I’m afraid truly new stuff is going to be rather sparse here for awhile.
I’m working on some stuff related to the short fiction of Kathe Koja, reading a long, detailed history of intelligence operations in Latin America in World War One for a future review, and then I’ll be reviewing another Peter F. Hamilton book, some weird fiction, and doing some rather self-indulgent reviews of a couple of non-fiction books I read this summer (on the Worldwide Church of God’s fragmentation and the history of the Homestake Mine, if you must know).
Or so the plan goes.
But I’m also putting a full day in as election judge for the Presidential election this week and taking a short vacation afterwards.
And I’m more in a consumer mode lately and catching up on reading other people’s blogs and watching movies and listening to podcasts.
And I’ve been having a hankering to write some more poetry.
And I’ve just about exhausted my supply of retro reviews — you’ll be getting the last one shortly. (Well, after that, I have one left, but a review of a textbook of Japanese history seems to really be scrapping the barrel, so I won’t be posting that.)
So, that’s my excuse for giving you some more Raw Feeds.
I’m going with an alternate history series, and, since Joachim Boaz brought it up recently, I’m starting with this classic novel.
The title, incidentally, comes from the rousing Civil War anthem “Marching Through Georgia“. In fact, I was listening to a bunch of Civil War songs before reading this book, and that was the motive for reading it when I did.
Raw Feed (1987): Bring the Jubilee, Ward Moore, 1953.
As with most classics of sf I’ve read, I knew most of the plot of this one already. However, it was still a delight to read.
Despite criticisms I’ve read of the book (mostly British so perhaps they are unaware of the finer points of American history), I believe the timeline at novel’s end is not ours because of the references to black legislatures and politicians.
The tone of book was a well-written, casual, introspective one. The alternate history was intriguing and well-thought out. The whole issue of whether the end timeline is ours poses the question of whether our timeline is morally the best.
I particularly liked the characters: the spectator Hodge; the neurotic Barbara (did she knowingly send Hodge back to have him trigger death of her grandfatherr? — interesting development of kill-your-parents time travel idea), the insightful Catty; the strange, contradictory Tryss, and the gentle Hatiaan Enfandin.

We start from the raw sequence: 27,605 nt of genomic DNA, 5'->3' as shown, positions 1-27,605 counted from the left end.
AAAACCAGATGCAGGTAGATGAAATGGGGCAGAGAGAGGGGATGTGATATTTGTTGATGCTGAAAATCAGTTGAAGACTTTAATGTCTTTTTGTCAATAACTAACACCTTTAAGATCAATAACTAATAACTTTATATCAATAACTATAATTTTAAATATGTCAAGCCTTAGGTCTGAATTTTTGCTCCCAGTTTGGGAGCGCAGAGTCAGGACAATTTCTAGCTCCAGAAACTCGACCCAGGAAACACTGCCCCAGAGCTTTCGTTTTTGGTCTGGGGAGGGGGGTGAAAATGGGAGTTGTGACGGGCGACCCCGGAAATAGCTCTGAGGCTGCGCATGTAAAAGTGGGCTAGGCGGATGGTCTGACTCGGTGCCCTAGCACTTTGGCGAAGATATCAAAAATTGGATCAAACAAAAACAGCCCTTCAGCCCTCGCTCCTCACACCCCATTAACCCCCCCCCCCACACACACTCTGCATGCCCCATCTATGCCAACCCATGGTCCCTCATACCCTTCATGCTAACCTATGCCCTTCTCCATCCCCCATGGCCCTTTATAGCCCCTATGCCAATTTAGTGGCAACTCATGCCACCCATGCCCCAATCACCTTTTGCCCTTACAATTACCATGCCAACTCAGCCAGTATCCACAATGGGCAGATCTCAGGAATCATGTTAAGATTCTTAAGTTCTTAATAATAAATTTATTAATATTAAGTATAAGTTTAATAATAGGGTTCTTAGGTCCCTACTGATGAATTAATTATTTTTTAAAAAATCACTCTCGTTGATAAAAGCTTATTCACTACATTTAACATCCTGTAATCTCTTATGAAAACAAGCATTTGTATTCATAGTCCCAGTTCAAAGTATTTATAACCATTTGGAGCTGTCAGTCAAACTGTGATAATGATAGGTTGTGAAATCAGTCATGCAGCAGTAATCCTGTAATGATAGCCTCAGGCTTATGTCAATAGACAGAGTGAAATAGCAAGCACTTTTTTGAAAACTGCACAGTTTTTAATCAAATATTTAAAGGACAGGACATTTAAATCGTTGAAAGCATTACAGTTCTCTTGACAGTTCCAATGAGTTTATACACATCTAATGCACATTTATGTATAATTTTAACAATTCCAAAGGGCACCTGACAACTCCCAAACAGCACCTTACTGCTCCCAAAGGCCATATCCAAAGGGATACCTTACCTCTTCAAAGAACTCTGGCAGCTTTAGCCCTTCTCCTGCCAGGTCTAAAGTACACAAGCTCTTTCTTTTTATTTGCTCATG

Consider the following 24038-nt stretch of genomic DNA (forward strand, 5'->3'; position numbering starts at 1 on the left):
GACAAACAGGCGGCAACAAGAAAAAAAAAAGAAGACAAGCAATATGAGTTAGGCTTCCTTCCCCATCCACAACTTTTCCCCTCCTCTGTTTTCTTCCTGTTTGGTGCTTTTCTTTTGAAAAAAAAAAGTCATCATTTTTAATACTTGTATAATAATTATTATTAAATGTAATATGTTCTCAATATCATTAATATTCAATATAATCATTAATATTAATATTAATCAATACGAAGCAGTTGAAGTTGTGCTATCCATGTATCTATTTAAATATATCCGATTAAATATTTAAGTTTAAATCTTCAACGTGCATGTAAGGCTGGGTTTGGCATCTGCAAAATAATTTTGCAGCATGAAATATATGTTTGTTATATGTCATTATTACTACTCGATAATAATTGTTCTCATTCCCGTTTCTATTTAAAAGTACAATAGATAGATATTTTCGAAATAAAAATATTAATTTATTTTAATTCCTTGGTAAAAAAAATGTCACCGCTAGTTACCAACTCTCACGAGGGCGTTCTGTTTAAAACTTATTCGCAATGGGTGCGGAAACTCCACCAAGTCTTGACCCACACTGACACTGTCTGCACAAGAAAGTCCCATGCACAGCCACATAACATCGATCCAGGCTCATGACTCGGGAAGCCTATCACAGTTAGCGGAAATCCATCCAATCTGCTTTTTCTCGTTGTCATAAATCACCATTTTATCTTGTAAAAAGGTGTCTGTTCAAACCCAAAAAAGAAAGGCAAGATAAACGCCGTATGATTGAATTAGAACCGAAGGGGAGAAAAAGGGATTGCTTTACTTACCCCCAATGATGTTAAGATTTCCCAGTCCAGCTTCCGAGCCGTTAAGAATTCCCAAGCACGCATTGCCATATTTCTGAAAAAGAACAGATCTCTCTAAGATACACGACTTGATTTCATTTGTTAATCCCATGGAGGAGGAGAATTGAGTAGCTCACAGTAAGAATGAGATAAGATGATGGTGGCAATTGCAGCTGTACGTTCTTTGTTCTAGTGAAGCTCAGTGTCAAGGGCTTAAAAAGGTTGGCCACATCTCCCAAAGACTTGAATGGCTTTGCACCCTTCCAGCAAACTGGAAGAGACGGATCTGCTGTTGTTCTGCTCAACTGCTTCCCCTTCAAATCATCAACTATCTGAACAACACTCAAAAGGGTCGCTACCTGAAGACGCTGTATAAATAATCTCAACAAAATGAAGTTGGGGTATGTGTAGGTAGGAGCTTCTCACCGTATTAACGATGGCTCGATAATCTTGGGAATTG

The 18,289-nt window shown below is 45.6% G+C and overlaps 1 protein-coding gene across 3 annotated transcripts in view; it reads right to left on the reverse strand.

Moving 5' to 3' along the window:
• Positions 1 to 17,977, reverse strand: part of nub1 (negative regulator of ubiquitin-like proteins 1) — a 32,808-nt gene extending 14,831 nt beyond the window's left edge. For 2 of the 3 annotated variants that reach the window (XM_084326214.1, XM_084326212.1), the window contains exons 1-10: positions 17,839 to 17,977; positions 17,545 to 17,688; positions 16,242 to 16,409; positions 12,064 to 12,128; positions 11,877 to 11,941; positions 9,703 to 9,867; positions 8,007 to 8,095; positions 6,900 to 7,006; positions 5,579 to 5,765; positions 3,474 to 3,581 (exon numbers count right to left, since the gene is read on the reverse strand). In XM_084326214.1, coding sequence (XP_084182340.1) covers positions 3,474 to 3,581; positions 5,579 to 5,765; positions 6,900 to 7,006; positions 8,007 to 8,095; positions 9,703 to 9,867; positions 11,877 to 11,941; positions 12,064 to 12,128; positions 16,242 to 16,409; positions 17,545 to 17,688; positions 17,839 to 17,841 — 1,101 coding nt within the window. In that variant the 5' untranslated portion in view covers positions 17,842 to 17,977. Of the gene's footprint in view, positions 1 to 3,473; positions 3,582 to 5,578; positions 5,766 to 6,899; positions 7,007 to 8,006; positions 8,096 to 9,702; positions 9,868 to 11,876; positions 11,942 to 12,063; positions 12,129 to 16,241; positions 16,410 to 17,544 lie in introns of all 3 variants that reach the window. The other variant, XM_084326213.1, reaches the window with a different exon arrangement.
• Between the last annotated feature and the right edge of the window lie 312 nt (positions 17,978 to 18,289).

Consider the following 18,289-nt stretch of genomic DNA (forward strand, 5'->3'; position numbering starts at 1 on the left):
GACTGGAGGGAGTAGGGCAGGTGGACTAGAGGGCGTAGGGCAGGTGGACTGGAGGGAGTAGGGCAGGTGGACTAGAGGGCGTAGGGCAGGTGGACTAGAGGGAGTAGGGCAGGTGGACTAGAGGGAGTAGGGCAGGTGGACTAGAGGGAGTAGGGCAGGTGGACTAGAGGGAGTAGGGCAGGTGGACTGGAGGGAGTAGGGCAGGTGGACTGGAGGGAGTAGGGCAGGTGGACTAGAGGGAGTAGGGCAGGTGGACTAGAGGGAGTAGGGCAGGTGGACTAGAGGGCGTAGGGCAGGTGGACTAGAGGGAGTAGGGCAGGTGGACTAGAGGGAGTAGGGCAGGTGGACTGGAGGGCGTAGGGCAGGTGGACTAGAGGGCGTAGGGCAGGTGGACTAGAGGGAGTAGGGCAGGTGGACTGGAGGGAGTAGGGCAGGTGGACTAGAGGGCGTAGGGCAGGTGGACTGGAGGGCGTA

Moore, like many writers of alternate histories, recreates historical figures (usually of science): Barbara is much like Einstein and Midbin is Freud-like. I usually don’t like the conceit but it was ok here.
Besides the creation of this world, I liked the way Moore neatly tied together the themes of chance, free will, predestination, character, and Hodges propensity for being a spectator. His two proponents of differing philosophies (Enfandin and Tryss) came off as characters, and Moore resisted the temptation to neatly tie up loose plot ends: Barbara’s final motives, what Catty’s brother was doing, the Grand Army’s doings, Enfandin’s fate. This fit in well with Hodges passivity.
Hodges’ remarks on the people who live history and their motives (and how historians view history) are eloquent remarks worthy of discussion in any history class.
I liked philosophical underpinning of novel and vague hint at end that final timeline is not ours and perhaps our past and memories mutate constantly (not a new idea but well done here).
In short, well told story with good characters, fascinating idea, and very well-done connecting of theme, plot, and character. And there is a truly beautiful and memorable passage of the Battle of Gettysburg.